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On Linear Identifiability of Learned Representations
Geoffrey Roeder · Luke Metz · Durk Kingma

Thu Jul 22 05:25 AM -- 05:30 AM (PDT) @ None

Identifiability is a desirable property of a statistical model: it implies that the true model parameters may be estimated to any desired precision, given sufficient computational resources and data. We study identifiability in the context of representation learning: discovering nonlinear data representations that are optimal with respect to some downstream task. When parameterized as deep neural networks, such representation functions lack identifiability in parameter space, because they are over-parameterized by design. In this paper, building on recent advances in nonlinear Independent Components Analysis, we aim to rehabilitate identifiability by showing that a large family of discriminative models are in fact identifiable in function space, up to a linear indeterminacy. Many models for representation learning in a wide variety of domains have been identifiable in this sense, including text, images and audio, state-of-the-art at time of publication. We derive sufficient conditions for linear identifiability and provide empirical support for the result on both simulated and real-world data.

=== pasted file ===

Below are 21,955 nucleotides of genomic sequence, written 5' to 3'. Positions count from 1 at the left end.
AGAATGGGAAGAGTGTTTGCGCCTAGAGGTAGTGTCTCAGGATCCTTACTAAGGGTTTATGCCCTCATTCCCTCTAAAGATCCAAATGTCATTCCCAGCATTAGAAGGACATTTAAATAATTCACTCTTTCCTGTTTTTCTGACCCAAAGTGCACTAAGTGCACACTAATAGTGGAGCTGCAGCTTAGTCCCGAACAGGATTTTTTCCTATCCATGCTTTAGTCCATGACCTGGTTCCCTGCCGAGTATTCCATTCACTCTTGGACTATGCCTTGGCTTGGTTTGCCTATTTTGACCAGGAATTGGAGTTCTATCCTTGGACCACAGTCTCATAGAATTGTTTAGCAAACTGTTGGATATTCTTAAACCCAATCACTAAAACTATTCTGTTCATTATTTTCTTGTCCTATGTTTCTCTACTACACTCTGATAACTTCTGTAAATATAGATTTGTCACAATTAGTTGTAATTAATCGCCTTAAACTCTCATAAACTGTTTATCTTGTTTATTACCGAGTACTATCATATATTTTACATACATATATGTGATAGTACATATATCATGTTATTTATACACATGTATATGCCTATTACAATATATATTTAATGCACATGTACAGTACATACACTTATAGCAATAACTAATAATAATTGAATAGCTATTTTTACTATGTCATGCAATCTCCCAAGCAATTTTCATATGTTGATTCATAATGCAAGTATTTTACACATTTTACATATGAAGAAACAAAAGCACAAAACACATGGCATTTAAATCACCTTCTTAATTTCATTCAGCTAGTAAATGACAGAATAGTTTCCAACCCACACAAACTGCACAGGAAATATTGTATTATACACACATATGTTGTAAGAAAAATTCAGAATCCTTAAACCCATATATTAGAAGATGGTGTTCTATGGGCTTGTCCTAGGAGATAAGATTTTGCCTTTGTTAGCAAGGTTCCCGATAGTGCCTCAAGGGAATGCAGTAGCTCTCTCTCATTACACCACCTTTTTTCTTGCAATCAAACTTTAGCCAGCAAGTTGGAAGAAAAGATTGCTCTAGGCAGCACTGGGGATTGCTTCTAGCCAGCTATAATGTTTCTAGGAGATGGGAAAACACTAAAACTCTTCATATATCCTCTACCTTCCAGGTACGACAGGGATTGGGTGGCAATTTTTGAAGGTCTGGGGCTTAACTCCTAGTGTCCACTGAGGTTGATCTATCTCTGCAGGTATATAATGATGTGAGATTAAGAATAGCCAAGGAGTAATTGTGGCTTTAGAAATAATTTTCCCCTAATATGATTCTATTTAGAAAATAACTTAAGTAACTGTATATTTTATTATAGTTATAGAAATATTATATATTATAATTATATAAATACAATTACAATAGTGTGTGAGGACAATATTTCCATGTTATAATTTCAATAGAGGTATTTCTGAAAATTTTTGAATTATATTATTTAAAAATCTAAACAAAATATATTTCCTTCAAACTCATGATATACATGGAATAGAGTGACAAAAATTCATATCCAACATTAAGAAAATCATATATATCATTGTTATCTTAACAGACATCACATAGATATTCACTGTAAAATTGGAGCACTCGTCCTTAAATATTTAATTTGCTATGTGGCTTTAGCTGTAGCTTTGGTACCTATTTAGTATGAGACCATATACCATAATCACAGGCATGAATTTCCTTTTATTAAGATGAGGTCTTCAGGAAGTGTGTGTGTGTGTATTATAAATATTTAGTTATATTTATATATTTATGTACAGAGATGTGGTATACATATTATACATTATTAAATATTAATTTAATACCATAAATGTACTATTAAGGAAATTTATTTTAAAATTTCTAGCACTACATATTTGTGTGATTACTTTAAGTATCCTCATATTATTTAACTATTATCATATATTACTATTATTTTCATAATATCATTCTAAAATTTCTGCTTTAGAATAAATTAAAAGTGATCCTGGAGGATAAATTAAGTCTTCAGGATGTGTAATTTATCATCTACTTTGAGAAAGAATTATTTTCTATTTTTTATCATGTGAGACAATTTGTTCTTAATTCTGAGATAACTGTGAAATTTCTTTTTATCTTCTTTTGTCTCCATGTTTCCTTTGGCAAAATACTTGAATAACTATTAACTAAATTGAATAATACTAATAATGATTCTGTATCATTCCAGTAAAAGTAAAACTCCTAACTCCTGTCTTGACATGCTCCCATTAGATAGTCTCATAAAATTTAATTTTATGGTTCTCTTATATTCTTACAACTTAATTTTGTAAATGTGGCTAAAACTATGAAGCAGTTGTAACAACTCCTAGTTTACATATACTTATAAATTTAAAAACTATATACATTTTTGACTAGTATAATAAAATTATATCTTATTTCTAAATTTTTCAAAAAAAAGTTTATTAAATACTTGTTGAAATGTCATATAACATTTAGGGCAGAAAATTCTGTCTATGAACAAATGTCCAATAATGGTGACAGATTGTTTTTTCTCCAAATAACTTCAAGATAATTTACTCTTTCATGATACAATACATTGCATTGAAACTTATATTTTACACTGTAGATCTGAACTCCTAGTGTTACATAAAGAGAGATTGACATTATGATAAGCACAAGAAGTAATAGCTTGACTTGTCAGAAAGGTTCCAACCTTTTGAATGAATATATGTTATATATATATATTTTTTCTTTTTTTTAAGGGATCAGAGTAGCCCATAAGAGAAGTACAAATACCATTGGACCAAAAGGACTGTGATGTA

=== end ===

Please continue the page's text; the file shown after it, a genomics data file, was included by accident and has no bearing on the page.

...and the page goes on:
Author Information

Geoffrey Roeder (Princeton University)
Luke Metz (Google Brain)
Durk Kingma (Google Brain)

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